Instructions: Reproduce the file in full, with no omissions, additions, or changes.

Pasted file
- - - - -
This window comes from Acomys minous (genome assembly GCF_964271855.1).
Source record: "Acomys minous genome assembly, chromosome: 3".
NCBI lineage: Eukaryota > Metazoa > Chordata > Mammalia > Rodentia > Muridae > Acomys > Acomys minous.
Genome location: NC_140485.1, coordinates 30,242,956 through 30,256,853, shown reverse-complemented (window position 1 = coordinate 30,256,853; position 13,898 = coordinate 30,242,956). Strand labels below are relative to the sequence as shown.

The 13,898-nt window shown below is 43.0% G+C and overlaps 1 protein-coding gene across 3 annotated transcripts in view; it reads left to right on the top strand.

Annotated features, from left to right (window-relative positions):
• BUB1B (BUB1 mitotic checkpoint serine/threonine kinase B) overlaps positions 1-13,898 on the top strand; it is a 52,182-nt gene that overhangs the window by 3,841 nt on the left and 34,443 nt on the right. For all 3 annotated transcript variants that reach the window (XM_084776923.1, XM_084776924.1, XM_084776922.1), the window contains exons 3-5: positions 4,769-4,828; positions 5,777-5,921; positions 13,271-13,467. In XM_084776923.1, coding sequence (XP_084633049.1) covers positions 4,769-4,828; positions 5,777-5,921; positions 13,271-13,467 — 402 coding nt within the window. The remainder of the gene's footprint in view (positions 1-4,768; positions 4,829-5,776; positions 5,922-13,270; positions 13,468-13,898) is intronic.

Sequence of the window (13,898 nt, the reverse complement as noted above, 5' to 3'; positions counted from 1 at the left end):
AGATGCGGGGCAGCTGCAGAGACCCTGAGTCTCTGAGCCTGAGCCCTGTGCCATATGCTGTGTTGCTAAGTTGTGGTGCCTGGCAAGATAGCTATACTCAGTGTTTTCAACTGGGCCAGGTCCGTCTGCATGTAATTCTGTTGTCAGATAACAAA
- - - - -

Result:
This window comes from Acomys minous (genome assembly GCF_964271855.1).
Source record: "Acomys minous genome assembly, chromosome: 3".
NCBI lineage: Eukaryota > Metazoa > Chordata > Mammalia > Rodentia > Muridae > Acomys > Acomys minous.
Genome location: NC_140485.1, coordinates 30,242,956 through 30,256,853, shown reverse-complemented (window position 1 = coordinate 30,256,853; position 13,898 = coordinate 30,242,956). Strand labels below are relative to the sequence as shown.

The 13,898-nt window shown below is 43.0% G+C and overlaps 1 protein-coding gene across 3 annotated transcripts in view; it reads left to right on the top strand.

Annotated features, from left to right (window-relative positions):
• BUB1B (BUB1 mitotic checkpoint serine/threonine kinase B) overlaps positions 1-13,898 on the top strand; it is a 52,182-nt gene that overhangs the window by 3,841 nt on the left and 34,443 nt on the right. For all 3 annotated transcript variants that reach the window (XM_084776923.1, XM_084776924.1, XM_084776922.1), the window contains exons 3-5: positions 4,769-4,828; positions 5,777-5,921; positions 13,271-13,467. In XM_084776923.1, coding sequence (XP_084633049.1) covers positions 4,769-4,828; positions 5,777-5,921; positions 13,271-13,467 — 402 coding nt within the window. The remainder of the gene's footprint in view (positions 1-4,768; positions 4,829-5,776; positions 5,922-13,270; positions 13,468-13,898) is intronic.

Sequence of the window (13,898 nt, the reverse complement as noted above, 5' to 3'; positions counted from 1 at the left end):
AGATGCGGGGCAGCTGCAGAGACCCTGAGTCTCTGAGCCTGAGCCCTGTGCCATATGCTGTGTTGCTAAGTTGTGGTGCCTGGCAAGATAGCTATACTCAGTGTTTTCAACTGGGCCAGGTCCGTCTGCATGTAATTCTGTTGTCAGATAACAAA